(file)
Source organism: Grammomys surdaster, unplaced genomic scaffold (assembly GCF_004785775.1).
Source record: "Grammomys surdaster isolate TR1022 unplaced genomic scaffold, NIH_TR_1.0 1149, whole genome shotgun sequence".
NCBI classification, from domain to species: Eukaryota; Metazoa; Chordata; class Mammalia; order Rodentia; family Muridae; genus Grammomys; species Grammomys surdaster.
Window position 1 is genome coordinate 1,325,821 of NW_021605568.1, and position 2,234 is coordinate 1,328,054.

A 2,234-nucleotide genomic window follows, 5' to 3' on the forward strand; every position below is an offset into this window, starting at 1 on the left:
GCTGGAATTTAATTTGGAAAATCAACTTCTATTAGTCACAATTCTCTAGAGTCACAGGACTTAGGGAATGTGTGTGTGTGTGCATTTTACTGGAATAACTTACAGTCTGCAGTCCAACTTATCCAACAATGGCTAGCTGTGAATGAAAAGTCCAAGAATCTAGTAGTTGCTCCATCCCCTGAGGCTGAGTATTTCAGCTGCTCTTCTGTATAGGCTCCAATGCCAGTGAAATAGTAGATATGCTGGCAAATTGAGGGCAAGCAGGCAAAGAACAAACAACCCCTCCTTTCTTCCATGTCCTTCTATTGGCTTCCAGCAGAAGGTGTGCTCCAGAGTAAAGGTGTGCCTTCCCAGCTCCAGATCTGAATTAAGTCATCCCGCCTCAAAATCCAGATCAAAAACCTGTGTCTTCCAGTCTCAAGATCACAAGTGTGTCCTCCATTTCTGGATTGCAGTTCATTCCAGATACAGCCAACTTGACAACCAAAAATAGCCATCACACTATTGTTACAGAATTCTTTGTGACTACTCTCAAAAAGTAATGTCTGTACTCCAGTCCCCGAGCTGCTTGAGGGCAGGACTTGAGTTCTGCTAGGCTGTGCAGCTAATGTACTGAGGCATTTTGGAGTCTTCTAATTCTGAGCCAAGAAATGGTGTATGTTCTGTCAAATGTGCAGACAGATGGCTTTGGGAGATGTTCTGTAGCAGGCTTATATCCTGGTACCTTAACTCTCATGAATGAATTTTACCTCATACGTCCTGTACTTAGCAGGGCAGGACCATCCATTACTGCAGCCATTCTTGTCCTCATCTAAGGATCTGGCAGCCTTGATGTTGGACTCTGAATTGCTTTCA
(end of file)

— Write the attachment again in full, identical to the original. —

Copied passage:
Source organism: Grammomys surdaster, unplaced genomic scaffold (assembly GCF_004785775.1).
Source record: "Grammomys surdaster isolate TR1022 unplaced genomic scaffold, NIH_TR_1.0 1149, whole genome shotgun sequence".
NCBI classification, from domain to species: Eukaryota; Metazoa; Chordata; class Mammalia; order Rodentia; family Muridae; genus Grammomys; species Grammomys surdaster.
Window position 1 is genome coordinate 1,325,821 of NW_021605568.1, and position 2,234 is coordinate 1,328,054.

A 2,234-nucleotide genomic window follows, 5' to 3' on the forward strand; every position below is an offset into this window, starting at 1 on the left:
GCTGGAATTTAATTTGGAAAATCAACTTCTATTAGTCACAATTCTCTAGAGTCACAGGACTTAGGGAATGTGTGTGTGTGTGCATTTTACTGGAATAACTTACAGTCTGCAGTCCAACTTATCCAACAATGGCTAGCTGTGAATGAAAAGTCCAAGAATCTAGTAGTTGCTCCATCCCCTGAGGCTGAGTATTTCAGCTGCTCTTCTGTATAGGCTCCAATGCCAGTGAAATAGTAGATATGCTGGCAAATTGAGGGCAAGCAGGCAAAGAACAAACAACCCCTCCTTTCTTCCATGTCCTTCTATTGGCTTCCAGCAGAAGGTGTGCTCCAGAGTAAAGGTGTGCCTTCCCAGCTCCAGATCTGAATTAAGTCATCCCGCCTCAAAATCCAGATCAAAAACCTGTGTCTTCCAGTCTCAAGATCACAAGTGTGTCCTCCATTTCTGGATTGCAGTTCATTCCAGATACAGCCAACTTGACAACCAAAAATAGCCATCACACTATTGTTACAGAATTCTTTGTGACTACTCTCAAAAAGTAATGTCTGTACTCCAGTCCCCGAGCTGCTTGAGGGCAGGACTTGAGTTCTGCTAGGCTGTGCAGCTAATGTACTGAGGCATTTTGGAGTCTTCTAATTCTGAGCCAAGAAATGGTGTATGTTCTGTCAAATGTGCAGACAGATGGCTTTGGGAGATGTTCTGTAGCAGGCTTATATCCTGGTACCTTAACTCTCATGAATGAATTTTACCTCATACGTCCTGTACTTAGCAGGGCAGGACCATCCATTACTGCAGCCATTCTTGTCCTCATCTAAGGATCTGGCAGCCTTGATGTTGGACTCTGAATTGCTTTCA